Monday, April 4, 2011

Teaching Books: How to Differentiate Instruction in Mixed Ability Classrooms by Carol Ann Tomlinson

Last year, I started reading teaching books in preparation of starting off in a new direction in my life. Just because I'm actually teaching doesn't mean I stop reading books about it!

As with my past teaching book posts, this is less a review than a summary of ideas. Hopefully, it will help others interested in education with deciding if this is a book that might be helpful for them to read.

If you've ever read or been in a professional development about differentiation, chances are you know the name Carol Ann Tomlinson. She is one of the most well-known authors in the field of adjusting classroom instruction to meet the needs of varied students. In this small solo effort, Tomlinson describes a bit of her reasoning behind differentiation, but focuses most of the book on actual tips that can be taken into the classroom, particularly for those new to the concept of differentiation.

The book is broken down into chapters that provide insight on the process, how to talk to parents about differentiation, classroom management (particularly important due to the fact that not all students will be doing the same thing at the same time), ideas for beginning differentiation, and breaking down what differentiation looks like within the classroom. All of the advice is practical and usable immediately. The ending sections of the book provide ideas and starter hints for taking a boring, one-size-fits-all lesson, and giving it some zing. Anyone looking for ideas on how to take what was mentioned in a one hour session and turn into a living, breathing part of their everyday instruction can find a lot of what they need within this book.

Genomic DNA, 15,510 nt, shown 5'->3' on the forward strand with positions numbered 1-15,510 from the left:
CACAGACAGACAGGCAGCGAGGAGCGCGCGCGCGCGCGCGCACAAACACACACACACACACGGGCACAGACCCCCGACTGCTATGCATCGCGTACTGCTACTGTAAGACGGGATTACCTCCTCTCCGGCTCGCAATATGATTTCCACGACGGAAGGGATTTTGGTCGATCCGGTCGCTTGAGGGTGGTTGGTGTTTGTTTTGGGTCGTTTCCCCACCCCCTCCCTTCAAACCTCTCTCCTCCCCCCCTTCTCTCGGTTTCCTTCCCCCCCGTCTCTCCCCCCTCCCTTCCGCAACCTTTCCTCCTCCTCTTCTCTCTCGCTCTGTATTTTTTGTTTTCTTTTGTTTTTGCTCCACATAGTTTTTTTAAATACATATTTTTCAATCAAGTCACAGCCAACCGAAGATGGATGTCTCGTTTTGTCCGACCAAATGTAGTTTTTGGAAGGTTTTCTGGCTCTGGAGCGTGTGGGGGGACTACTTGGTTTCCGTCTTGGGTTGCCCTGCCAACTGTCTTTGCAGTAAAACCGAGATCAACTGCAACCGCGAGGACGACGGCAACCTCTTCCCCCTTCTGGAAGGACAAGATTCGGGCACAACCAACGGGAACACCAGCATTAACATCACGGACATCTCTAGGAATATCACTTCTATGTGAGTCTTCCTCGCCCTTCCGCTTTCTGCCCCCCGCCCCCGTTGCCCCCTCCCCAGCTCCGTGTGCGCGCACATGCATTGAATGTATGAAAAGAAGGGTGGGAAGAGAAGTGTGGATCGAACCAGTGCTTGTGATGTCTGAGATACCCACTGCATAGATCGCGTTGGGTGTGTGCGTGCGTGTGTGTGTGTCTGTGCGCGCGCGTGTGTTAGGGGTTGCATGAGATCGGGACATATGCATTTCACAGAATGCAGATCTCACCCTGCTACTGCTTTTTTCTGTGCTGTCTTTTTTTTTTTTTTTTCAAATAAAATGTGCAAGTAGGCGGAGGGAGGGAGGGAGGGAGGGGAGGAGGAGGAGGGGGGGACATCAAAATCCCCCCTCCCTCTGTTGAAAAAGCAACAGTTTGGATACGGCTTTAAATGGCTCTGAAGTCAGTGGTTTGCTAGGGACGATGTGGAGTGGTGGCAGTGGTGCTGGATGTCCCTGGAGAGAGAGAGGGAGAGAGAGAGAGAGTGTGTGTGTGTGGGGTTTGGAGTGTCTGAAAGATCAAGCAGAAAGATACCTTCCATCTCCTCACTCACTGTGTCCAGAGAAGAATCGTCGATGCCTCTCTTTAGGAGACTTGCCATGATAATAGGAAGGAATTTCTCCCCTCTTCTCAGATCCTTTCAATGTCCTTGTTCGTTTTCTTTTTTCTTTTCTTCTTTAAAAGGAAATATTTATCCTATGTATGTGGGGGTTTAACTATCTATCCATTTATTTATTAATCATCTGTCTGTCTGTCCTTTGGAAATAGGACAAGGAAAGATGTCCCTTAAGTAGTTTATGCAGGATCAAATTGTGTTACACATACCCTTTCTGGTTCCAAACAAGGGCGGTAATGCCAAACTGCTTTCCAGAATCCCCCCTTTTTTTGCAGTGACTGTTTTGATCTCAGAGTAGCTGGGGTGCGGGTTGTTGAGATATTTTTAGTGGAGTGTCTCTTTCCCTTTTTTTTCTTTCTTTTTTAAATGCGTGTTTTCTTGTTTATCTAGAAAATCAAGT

Differentiation is easy to start, but it will take years to master. Even those who are quite good at finding ways to engage students on their level and in their learning preference will find new ideas in How to Differentiate Instruction. There is an unsaid challenge in this book to really look critically at what you do in the classroom. Could you increase student involvement? Can you allow for a varied product? Are you just giving "busy work" to fast finishers when there is so much more to do? This book definitely gets you thinking, unless you are completely cold to the idea of changing how you teach.

I admit, I'm sold on Tomlinson's ideas, so my feelings towards this book are quite positive. However, even if you are leery of going knee-deep in differentiation (you should, though--the water is fine!), there are ideas you can take away from this book. I think it belongs on the bookshelf of every teacher.

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